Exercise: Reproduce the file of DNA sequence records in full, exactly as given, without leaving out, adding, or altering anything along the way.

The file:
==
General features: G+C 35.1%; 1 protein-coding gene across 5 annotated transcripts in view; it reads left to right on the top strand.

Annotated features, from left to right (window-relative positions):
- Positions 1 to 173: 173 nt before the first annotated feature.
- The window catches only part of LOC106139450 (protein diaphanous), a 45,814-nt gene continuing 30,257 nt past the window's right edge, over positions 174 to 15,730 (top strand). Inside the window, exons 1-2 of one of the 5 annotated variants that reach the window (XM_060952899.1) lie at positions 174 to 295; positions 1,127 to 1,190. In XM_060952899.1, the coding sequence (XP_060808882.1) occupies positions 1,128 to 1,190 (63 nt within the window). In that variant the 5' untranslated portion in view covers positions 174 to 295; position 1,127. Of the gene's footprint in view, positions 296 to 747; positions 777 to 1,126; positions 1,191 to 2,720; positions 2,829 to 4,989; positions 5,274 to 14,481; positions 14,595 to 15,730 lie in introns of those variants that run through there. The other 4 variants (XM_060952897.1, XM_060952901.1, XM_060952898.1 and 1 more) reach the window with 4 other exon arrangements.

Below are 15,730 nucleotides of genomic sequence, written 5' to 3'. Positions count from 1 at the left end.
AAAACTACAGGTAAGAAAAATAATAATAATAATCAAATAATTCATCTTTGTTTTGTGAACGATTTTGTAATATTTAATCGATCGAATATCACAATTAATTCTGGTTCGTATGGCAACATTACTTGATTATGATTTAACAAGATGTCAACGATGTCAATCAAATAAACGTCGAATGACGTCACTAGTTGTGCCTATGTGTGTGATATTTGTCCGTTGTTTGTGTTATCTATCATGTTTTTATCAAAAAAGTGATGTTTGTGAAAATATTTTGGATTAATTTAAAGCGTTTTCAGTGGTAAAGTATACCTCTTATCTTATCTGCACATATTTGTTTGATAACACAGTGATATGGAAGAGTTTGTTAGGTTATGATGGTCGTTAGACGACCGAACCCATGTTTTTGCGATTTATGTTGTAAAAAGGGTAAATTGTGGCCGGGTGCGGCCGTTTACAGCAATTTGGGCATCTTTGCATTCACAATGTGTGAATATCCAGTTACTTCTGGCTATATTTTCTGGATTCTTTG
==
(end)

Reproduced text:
General features: G+C 35.1%; 1 protein-coding gene across 5 annotated transcripts in view; it reads left to right on the top strand.

Annotated features, from left to right (window-relative positions):
- Positions 1 to 173: 173 nt before the first annotated feature.
- The window catches only part of LOC106139450 (protein diaphanous), a 45,814-nt gene continuing 30,257 nt past the window's right edge, over positions 174 to 15,730 (top strand). Inside the window, exons 1-2 of one of the 5 annotated variants that reach the window (XM_060952899.1) lie at positions 174 to 295; positions 1,127 to 1,190. In XM_060952899.1, the coding sequence (XP_060808882.1) occupies positions 1,128 to 1,190 (63 nt within the window). In that variant the 5' untranslated portion in view covers positions 174 to 295; position 1,127. Of the gene's footprint in view, positions 296 to 747; positions 777 to 1,126; positions 1,191 to 2,720; positions 2,829 to 4,989; positions 5,274 to 14,481; positions 14,595 to 15,730 lie in introns of those variants that run through there. The other 4 variants (XM_060952897.1, XM_060952901.1, XM_060952898.1 and 1 more) reach the window with 4 other exon arrangements.

Below are 15,730 nucleotides of genomic sequence, written 5' to 3'. Positions count from 1 at the left end.
AAAACTACAGGTAAGAAAAATAATAATAATAATCAAATAATTCATCTTTGTTTTGTGAACGATTTTGTAATATTTAATCGATCGAATATCACAATTAATTCTGGTTCGTATGGCAACATTACTTGATTATGATTTAACAAGATGTCAACGATGTCAATCAAATAAACGTCGAATGACGTCACTAGTTGTGCCTATGTGTGTGATATTTGTCCGTTGTTTGTGTTATCTATCATGTTTTTATCAAAAAAGTGATGTTTGTGAAAATATTTTGGATTAATTTAAAGCGTTTTCAGTGGTAAAGTATACCTCTTATCTTATCTGCACATATTTGTTTGATAACACAGTGATATGGAAGAGTTTGTTAGGTTATGATGGTCGTTAGACGACCGAACCCATGTTTTTGCGATTTATGTTGTAAAAAGGGTAAATTGTGGCCGGGTGCGGCCGTTTACAGCAATTTGGGCATCTTTGCATTCACAATGTGTGAATATCCAGTTACTTCTGGCTATATTTTCTGGATTCTTTG